Top 2 Kayaking and Canoeing Beginners Tips

March 17, 2023

Connor Merritt

Connor Merritt

Kayaking and canoeing are some of my absolute favorite outdoor activities. Spending a day out on the water with a good group of friends is a blast, and it’s a good way to stay active while keeping cool in the upcoming warm months. I started kayaking and canoeing during my time in the Boys Scouts, and now I try to get out on the water every chance I have. I recently planned a bachelor party camping trip where we spent an entire day on the James River, and the experience gave me the chance to introduce people to the fun of kayaking and canoeing. The whole trip inspired me to share my passion and get kayaking and canoeing beginners to try it out too.

When it comes to kayaking and canoeing, there are two big misconceptions that keep people from trying it out. The first is that it is too difficult or intense, and the second is that people don’t have the equipment required to kayak or canoe. Both of these misleading ideas prevent many people from kayaking or canoeing who would otherwise have a wonderful time, so don’t let either of these misconceptions stop you from getting out on the water this year.


When people think of kayaking and canoeing, they conjure up the image of a thrill seeker testing their vessel against whitewater and rocks to get a hit of adrenaline. While there are certainly intense rapids out there, the important thing to realize is that each body of water has a difficulty classification, and anyone could succeed in the initial stages. Class I and II waters are considered float trips and require almost no maneuvering. Last time I went on one of these trips, I actually passed by people in tubes and listening to music through a portable speaker (definitely not the image most people would think of when imagining a river adventure). Class III is where rapids truly begin, and that’s the first step for anyone who does want to move up into the big leagues — it’s not too dangerous, but you still need to be careful and have some experience. Class IV and V rapids should only be handled by advanced experts.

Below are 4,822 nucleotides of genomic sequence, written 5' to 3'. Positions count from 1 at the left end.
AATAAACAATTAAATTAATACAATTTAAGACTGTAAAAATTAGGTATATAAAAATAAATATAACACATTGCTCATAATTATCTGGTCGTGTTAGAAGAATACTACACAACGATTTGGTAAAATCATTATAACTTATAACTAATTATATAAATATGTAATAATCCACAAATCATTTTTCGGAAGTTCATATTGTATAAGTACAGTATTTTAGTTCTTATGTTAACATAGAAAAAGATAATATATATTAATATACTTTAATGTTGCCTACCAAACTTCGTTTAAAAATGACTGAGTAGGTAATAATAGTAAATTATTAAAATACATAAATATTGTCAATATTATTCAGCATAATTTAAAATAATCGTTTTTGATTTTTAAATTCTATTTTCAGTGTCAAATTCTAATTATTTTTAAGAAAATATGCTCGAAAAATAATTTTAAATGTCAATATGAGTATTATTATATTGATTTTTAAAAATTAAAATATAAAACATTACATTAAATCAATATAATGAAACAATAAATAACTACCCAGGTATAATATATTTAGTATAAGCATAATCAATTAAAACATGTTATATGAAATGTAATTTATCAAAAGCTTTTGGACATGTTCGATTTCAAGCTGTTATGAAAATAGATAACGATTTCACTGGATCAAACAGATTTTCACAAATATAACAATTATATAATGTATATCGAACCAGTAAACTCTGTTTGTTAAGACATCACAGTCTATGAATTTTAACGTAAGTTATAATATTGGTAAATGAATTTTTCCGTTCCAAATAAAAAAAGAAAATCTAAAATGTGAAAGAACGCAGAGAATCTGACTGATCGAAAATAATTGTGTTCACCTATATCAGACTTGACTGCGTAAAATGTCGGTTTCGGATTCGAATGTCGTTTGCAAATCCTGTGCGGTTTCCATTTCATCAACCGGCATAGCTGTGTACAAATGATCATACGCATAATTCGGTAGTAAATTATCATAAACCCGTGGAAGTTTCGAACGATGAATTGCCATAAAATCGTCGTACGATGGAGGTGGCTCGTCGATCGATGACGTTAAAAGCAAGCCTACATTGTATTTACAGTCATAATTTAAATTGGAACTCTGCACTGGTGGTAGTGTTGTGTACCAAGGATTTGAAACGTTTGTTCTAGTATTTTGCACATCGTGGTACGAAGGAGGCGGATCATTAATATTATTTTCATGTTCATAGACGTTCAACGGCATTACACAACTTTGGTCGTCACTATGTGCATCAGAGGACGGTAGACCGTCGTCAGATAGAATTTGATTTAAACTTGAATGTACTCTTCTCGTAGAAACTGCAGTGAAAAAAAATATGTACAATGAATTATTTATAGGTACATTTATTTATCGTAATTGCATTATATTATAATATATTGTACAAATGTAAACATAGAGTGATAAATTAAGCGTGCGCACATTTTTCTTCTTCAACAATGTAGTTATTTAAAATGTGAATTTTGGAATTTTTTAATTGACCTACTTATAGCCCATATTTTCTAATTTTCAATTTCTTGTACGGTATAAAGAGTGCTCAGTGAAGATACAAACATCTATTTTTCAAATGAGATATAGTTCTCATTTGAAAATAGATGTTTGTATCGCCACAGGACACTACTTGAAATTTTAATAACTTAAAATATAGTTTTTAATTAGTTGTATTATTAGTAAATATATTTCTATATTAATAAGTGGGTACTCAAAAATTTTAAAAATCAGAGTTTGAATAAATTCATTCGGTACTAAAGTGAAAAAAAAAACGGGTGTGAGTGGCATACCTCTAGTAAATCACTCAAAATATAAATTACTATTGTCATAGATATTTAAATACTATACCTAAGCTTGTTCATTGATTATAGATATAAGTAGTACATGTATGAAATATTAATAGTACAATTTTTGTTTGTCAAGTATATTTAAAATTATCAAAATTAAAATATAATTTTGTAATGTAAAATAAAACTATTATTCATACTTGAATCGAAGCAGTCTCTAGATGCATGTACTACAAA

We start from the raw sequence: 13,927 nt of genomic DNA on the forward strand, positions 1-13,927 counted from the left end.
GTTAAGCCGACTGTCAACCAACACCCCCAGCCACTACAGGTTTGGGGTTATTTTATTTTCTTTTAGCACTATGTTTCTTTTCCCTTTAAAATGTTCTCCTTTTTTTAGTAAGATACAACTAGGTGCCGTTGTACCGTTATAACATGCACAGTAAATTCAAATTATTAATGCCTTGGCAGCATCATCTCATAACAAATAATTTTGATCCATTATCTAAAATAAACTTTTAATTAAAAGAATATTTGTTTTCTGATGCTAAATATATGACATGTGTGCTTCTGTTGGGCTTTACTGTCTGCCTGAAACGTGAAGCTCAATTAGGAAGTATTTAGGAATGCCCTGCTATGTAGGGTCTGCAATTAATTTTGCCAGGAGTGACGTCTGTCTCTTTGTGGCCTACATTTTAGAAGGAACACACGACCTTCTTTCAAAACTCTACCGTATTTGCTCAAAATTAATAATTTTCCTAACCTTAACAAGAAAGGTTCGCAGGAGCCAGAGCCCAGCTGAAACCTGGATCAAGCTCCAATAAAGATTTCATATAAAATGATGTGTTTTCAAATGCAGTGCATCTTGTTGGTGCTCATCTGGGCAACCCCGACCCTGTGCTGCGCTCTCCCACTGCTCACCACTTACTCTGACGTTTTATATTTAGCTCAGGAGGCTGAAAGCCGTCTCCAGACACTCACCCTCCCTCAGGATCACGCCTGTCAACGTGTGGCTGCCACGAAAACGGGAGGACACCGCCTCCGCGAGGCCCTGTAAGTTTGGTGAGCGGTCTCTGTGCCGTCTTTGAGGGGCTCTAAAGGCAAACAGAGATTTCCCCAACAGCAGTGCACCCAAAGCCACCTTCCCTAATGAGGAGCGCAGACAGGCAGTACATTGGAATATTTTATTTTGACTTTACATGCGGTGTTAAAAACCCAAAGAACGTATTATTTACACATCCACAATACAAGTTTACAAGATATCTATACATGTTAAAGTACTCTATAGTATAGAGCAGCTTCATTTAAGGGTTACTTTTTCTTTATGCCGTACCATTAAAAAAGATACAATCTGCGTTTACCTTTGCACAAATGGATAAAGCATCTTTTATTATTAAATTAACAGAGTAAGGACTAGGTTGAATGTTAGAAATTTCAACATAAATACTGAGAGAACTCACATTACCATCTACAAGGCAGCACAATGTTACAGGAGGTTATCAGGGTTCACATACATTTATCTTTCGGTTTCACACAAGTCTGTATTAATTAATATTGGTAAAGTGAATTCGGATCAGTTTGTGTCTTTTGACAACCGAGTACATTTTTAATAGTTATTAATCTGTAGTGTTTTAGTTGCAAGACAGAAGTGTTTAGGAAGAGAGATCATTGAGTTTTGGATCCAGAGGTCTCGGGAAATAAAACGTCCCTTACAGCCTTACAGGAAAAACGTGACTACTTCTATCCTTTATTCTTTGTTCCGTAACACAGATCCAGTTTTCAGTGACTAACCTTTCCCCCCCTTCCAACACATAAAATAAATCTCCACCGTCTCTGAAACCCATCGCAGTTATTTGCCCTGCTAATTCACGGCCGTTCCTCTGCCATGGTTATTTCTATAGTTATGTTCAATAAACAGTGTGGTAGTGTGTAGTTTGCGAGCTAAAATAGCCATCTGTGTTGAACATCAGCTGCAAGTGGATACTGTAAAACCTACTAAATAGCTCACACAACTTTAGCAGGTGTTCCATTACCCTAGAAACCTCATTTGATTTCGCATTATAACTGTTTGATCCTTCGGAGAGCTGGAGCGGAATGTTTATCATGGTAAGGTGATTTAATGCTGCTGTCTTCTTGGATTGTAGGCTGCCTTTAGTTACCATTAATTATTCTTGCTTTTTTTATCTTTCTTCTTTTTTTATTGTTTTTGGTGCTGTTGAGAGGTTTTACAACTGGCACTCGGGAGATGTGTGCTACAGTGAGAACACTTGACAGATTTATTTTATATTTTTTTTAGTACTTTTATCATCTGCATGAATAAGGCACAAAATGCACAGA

This is the other big blocker that prevents people from trying kayaking or canoeing, though it is an understandable one. I mean, of course you can’t kayak or canoe if you don’t have a kayak or canoe. This is where kayak and canoe rental services come in. These places make it incredibly easy to just show up to the river with your group and get going without any hassle or fuss. You don’t need to pack, carry, or maintain any gear; in fact, all you need is a bathing suit, and whatever you want to carry on the trip, like food and water. Now you might be worried about price, but It’s not even that expensive. My go-to river outfitters day trip prices start at $26 dollars per person, which is a great deal for a full day of fun.

So, if you want to try out kayaking or canoeing, find your nearest river rental service and make a reservation on class I and II rapids. I guarantee you’ll have a good time.

Find the best kayaks for beginners on iSportsmanUSA.
Photo courtesy of Unsplash.


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